LATEST NEWS. 03 - 01 - 23
JM and the bbb will be back recording
their debut album soul exodus at colour
field studio on Saturday Jan 7th.
Tim Julian will as always be at the
helm, directing proceedings.
Keep an eye out for photos and
more, coming soon.
latest news. 11 - 11 -22
Kia ora and greetings.
The band is super excited to announce after
a two year wait they're debut gig @ the jam
factory tauranga Aotearoa.
The band has been busy rehearsing up the
set list and are itching to get the kiwi
soul reggae sound out there live.
tickets are limited so get in early. click the link below for tickets.
John Michaelz and the Black Brothers Band - EP Review: Limited Edition
26 SEP 2022 // A REVIEW BY KEV ROWLAND
It is not often that I am asked to review reggae, as it is an area which is very much a strange land to me, so I am coming at this as a straightforward listener as opposed to having any knowledge in the genre. This EP is a collection of three previously released singles, plus dub versions of the same, one of which has been broken in two to provide us with seven numbers. Michaelz was nominated for a Tui award all the way back in 2010 for his gospel album Walk on Water, but most of his work has been in the rock field in different bands, and it is only fairy recently that he has turned his attention to this style, and very effective it is too.
The songs are perfect for the summer, as sunshine comes pouring out of every note, fresh and inviting, encouraging everyone who is listening to get up and dance. This is not music to be played at home, but where there are gatherings of people who want to have a good time and party. My favourite of the three songs is Do Tha Do’s which is slowed down so much that movements are jerky, yet underneath the staccato strikes there is a wonderfully fluid bassline which is simply sublime. It grooves, links in, moves off, comes back and is the beating heart of the song. Only Michaelz can say if he means all the words he is singing, as they come across as full-blown Rastafarian both in terms of lyrical content and slang usage, but this definitely comes across as genuine as opposed to using certain words and stylings as that is what others do within the genre.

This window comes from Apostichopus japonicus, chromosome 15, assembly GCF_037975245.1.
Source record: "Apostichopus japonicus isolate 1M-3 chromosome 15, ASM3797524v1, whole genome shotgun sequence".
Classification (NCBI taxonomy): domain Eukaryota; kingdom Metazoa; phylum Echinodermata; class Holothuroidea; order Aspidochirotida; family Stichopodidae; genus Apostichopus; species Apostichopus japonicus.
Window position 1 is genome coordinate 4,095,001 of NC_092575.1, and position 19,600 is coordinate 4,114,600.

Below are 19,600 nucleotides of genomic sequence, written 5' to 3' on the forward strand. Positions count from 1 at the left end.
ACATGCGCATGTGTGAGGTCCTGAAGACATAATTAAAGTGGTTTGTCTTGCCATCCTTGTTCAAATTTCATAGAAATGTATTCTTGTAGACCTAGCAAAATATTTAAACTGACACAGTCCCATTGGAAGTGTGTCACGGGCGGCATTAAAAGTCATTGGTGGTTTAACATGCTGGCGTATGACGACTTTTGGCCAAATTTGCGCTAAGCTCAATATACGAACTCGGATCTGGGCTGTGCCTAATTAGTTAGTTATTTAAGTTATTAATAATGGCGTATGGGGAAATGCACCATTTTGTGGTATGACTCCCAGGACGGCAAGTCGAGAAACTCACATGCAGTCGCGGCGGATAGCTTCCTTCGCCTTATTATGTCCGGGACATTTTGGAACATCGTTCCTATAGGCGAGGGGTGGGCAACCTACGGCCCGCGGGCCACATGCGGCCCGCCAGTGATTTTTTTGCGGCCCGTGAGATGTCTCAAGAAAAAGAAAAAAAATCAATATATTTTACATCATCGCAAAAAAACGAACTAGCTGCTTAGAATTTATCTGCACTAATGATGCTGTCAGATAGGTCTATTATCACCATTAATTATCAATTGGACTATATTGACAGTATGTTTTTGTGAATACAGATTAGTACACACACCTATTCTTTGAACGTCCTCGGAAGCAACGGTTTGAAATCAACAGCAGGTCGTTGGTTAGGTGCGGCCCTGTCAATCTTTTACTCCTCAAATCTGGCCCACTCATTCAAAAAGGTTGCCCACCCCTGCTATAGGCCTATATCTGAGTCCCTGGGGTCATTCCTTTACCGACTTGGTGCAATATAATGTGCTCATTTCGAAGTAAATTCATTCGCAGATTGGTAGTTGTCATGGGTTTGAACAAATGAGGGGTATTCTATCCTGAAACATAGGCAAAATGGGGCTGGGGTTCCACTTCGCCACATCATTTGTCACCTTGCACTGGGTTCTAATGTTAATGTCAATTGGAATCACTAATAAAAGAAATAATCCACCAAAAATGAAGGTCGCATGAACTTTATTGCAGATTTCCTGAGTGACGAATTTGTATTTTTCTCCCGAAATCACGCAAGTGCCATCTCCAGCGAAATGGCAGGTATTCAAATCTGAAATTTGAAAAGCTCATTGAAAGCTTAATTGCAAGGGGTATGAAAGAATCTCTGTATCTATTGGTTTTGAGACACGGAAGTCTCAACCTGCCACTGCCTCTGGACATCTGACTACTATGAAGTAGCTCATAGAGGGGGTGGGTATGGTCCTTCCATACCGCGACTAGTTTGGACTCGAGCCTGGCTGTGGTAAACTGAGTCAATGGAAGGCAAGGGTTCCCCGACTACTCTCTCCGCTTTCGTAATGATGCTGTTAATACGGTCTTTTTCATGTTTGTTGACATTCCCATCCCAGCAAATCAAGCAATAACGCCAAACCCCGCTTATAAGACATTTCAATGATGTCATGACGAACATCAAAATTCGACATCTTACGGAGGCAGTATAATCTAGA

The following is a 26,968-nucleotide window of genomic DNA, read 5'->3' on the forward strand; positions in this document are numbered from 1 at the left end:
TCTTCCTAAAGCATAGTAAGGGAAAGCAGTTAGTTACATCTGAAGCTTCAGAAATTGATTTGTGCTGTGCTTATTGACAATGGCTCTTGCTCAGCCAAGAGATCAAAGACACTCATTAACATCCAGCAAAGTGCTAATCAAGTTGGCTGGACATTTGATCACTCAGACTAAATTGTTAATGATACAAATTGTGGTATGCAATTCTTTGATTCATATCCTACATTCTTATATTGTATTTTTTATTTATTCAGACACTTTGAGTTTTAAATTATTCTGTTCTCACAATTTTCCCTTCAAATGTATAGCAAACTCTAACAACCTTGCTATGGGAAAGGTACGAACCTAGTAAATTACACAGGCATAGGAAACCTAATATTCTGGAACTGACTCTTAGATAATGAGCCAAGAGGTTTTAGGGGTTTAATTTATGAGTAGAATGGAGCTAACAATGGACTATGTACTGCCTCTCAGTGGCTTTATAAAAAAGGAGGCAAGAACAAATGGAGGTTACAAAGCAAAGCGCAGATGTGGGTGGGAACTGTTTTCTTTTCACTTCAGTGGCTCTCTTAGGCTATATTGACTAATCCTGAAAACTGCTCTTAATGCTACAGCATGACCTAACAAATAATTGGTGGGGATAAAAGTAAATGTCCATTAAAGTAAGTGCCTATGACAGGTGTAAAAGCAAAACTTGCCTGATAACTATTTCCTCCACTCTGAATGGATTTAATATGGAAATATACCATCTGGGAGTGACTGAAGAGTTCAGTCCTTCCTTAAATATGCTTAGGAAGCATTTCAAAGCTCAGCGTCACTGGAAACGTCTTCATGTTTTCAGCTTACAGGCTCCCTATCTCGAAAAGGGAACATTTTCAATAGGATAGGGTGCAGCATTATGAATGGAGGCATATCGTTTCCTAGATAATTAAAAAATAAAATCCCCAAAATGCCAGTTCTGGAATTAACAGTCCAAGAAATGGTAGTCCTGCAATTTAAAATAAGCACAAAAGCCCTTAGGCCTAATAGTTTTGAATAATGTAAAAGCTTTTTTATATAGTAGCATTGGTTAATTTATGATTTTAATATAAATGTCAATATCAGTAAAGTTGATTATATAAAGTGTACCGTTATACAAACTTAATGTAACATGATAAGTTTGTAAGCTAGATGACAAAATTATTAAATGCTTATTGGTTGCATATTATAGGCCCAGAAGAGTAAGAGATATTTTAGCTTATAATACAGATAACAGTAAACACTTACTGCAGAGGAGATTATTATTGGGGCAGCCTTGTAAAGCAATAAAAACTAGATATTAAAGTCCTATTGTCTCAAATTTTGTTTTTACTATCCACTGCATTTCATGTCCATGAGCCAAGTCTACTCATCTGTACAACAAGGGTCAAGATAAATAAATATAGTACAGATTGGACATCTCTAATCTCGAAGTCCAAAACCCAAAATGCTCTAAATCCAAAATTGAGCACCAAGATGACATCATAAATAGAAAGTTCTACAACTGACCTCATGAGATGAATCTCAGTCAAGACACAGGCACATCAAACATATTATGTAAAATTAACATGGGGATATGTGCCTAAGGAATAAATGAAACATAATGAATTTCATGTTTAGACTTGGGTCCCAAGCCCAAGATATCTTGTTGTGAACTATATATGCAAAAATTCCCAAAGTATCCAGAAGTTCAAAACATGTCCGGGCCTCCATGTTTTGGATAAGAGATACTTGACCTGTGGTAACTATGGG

If reggae is a scene with which I am unfamiliar then dub takes that to the next level, but I found it fascinating to hear how the songs have been broken down and moved in different directions. The songs are still there at the heart though, and to my unpractised ears I found these versions fascinating. I love the backing vocals throughout the EP, as they add so much to what is undoubtedly a solid slice of being on the beach, sharing a barbie and beer with friends while dancing the night away.
Rating: ☆☆☆☆☆ ( 4 / 5 )
REGGAE SINGLES By winston watusi the weekend sun 29 july 2022
This EP collects the band's three singles to date as well as four dub versions created by singer/songwriter John Michaelz's son Dylan Israel.
This is the latest direction for John, who has previously fronted such bands as Hard To Handle, The Stone Babies, and Kosher, and been nominated for a Tui Award for his gospel album “Walk On Water”. Now he turns to stripped-back old-school Marley/Tosh-style reggae, with the able assistance of bass guitarist Gary Black and drummer Wayne Black.
The Black Brothers are something like legends on the New Zealand music scene, where they have worked with everyone from Prince Tui Teka to Dalvanius Prime, from Brendan Dugan and Eddie Low to Frankie Stevens and Ritchie Pickett. They are a fantastic rhythm section and contribute great harmony vocals (and no one in the biz has a bad word to say about them!).
Completing the line-up is Mike Kirk, until 2020 guitarist with Kokomo and B-Side Band, who adds impeccable guitar flourishes, Dylan on keyboards, and Porina Whetu McLeod, whose lovely vocals make her into the band's very own I-Threes.
The songs are concise and to the point, three straightforward, catchy, grooves with positive lyrical sentiments. Perhaps the strongest is the latest, “Jah Face”, which emphasises the commonality of the human race and preaches unity. The production is warm and welcoming and the band's mix is filled with subtle detail and clever touches.
I must confess dub mixes are not an area of speciality for me and I'm not sure I exactly understand their function. They are chill instrumentals with odd snippets of vocals and emphasis on heavy reverb and delay. All four here seem very pleasant.
As is my habit, I played this to everyone visiting. Spreading the local vibe, as you do. And the general reaction has been very positive. The only reservation from a couple of people was at the adoption of “Rastafarian slang”. Lyrics such as the grammatically-challenged “Jah give I inspiration”. Is this some sort of cultural appropriation, or just the language you use in a Rastafarian song? I have no idea.
The closest I've come to such reggae arguments is when Adele got it in the neck a while back for wearing dreadlocks. Turns out that even the term “dreadlocks” is offensive - it should now be just “locs” - and it's okay for Adele because she comes from Tottenham. Who knew? It's a tricky world culturally...
Anyway, if you fancy a little reggae, check out John Michaelz and the Black Brothers Band.